Are Documentary Films Finally Getting The Love They Deserve?

It is fair to say that Hollywood has an innate fascination – a fetish even – for real-life events and people, be they historic or modern. As such it seems surprising that more mainstream documentary films aren’t on offer. Arguably though, this does mean that the ones we do get are largely independently produced, which often provides more scope for experimentation and creativity, so it isn’t all bad. Nonetheless, given the recent success of some more high-profile documentaries, are they now starting to get the recognition that they deserve?

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The Altamont Free Concert, 1969.

1970’s Gimme Shelter is an excellent starting point in assessing the potential goldmine of documentary films, and the potential resonance they can have with an audience. The film examines the run up to, and events of, the now-notoriously violent Altamont Free Concert in 1969, from the perspective of the contemporary members of The Rolling Stones, viewing footage of the events back individually in a studio a year later. A particularly harrowing scene occurs towards the end of the film; archive footage of a man drawing a revolver before being stabbed and beaten to death by the Hells Angels, who were put in charge of security for the event – the now infamous death of Meredith Hunter, which encapsulated so much not just about the counterculture gig happening there and then, but about that era as a whole. Much like, of course, the song Gimme Shelter, hence the documentary’s name. What’s especially affecting to watch, on top of the pivotal drawing of the revolver moment being caught on camera, is Mick Jagger trying his best to both work out what exactly is going on and, consequently, his attempts to try and calm everyone down, amidst the alcohol-fuelled, potentially drug-addled eruptions of violence occurring in front of him.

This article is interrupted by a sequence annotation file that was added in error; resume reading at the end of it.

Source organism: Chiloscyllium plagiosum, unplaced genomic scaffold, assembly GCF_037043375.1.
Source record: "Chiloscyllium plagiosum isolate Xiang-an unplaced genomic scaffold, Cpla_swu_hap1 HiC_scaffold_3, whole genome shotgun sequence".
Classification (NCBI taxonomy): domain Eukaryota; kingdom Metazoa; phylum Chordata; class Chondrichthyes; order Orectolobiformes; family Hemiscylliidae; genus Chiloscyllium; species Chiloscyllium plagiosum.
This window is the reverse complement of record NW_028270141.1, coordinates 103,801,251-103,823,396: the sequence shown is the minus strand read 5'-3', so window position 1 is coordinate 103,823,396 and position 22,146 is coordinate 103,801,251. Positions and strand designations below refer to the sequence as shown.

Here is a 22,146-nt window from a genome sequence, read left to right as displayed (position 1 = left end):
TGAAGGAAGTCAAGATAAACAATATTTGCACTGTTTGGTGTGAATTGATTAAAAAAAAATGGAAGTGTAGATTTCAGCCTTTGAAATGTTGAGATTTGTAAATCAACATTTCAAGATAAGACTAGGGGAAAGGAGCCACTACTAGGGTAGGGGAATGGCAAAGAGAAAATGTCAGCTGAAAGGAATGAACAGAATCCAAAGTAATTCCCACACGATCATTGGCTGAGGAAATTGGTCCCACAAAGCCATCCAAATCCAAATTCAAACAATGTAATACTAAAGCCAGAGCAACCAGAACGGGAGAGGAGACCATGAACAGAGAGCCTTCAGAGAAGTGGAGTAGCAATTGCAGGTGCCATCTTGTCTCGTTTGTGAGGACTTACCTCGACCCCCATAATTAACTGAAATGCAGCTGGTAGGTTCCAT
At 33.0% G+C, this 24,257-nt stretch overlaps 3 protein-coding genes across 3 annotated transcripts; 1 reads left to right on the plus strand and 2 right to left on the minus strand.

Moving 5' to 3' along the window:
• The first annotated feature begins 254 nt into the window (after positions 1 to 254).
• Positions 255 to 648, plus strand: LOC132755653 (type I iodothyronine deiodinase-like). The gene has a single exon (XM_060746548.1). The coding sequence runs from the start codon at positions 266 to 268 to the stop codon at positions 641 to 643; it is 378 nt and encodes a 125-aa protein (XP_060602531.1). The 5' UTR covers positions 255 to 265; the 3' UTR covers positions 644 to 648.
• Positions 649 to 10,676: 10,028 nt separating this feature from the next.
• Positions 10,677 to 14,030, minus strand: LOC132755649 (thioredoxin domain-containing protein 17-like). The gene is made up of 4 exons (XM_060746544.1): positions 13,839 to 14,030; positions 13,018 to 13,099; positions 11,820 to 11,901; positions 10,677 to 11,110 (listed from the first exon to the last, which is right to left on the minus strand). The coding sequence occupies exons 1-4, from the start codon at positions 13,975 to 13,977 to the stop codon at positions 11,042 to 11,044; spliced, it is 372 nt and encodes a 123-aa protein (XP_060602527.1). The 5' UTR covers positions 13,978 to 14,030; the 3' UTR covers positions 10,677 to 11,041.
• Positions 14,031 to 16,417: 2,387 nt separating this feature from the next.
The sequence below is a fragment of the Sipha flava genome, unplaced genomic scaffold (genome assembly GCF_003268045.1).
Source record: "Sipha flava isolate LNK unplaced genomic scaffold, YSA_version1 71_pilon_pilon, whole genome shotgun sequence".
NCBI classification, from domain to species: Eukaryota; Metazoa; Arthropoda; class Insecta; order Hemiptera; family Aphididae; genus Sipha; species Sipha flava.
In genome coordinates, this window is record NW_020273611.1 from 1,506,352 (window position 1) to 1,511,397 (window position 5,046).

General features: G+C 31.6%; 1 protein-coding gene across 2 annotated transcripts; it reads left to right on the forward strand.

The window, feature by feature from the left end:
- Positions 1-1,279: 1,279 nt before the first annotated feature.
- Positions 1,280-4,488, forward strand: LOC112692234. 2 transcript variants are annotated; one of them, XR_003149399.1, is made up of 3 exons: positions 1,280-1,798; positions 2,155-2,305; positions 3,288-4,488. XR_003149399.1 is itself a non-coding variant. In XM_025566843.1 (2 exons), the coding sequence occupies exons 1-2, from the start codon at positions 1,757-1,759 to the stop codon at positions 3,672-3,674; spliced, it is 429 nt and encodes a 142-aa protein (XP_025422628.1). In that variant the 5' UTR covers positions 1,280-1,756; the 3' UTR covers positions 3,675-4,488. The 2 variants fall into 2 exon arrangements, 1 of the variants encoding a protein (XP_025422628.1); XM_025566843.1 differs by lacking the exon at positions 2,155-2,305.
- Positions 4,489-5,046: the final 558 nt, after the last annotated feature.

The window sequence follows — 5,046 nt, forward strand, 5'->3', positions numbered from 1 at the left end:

Even more affecting is 1985’s Shoah. A documentary lasting no less than nine hours and twenty-five minutes, its subject matter is nothing forgiving either. This extraordinarily eye-opening documentary about the Holocaust is both fascinating and unlike any other documentary or film experience. Much like Gimme Shelter, there is no narration, and this is to the film’s strength, as Shoah is comprised almost entirely of interviews of witnesses to the Holocaust – survivors and perpetrators alike. The presentation of these in isolation is well handled, and allows the viewer to question things on their own terms – an excellent example of how good documentary films both require and foster ‘active filmwatching’, something all documentaries should strive to do, and Shoah does this better than any other documentary film going.

Senna won three BAFTAs, and Kapadia would later go on to direct the Oscar winning Amy.

So then, to the present day (and recent past). 2010’s Senna is clearly the point at which this quasi-resurgence of documentaries began to take shape, or at least make it into the mainstream. One of the often-touted comments about Senna soon after its release was that it was a fabulously engaging film, regardless of the audience’s awareness/attitude/knowledge of Formula 1 and/or of Ayrton Senna himself. This is to the film’s credit of course, and a lot is to be said for Asif Kapadia’s direction in this regard. Gripping, thrilling and ultimately tragic, if you’re new to documentary films, Senna is an excellent starting point, and a great example of what the genre can do. Senna won three BAFTAs, and Kapadia would later go on to direct the Oscar winning Amy, (which will be discussed later in this article).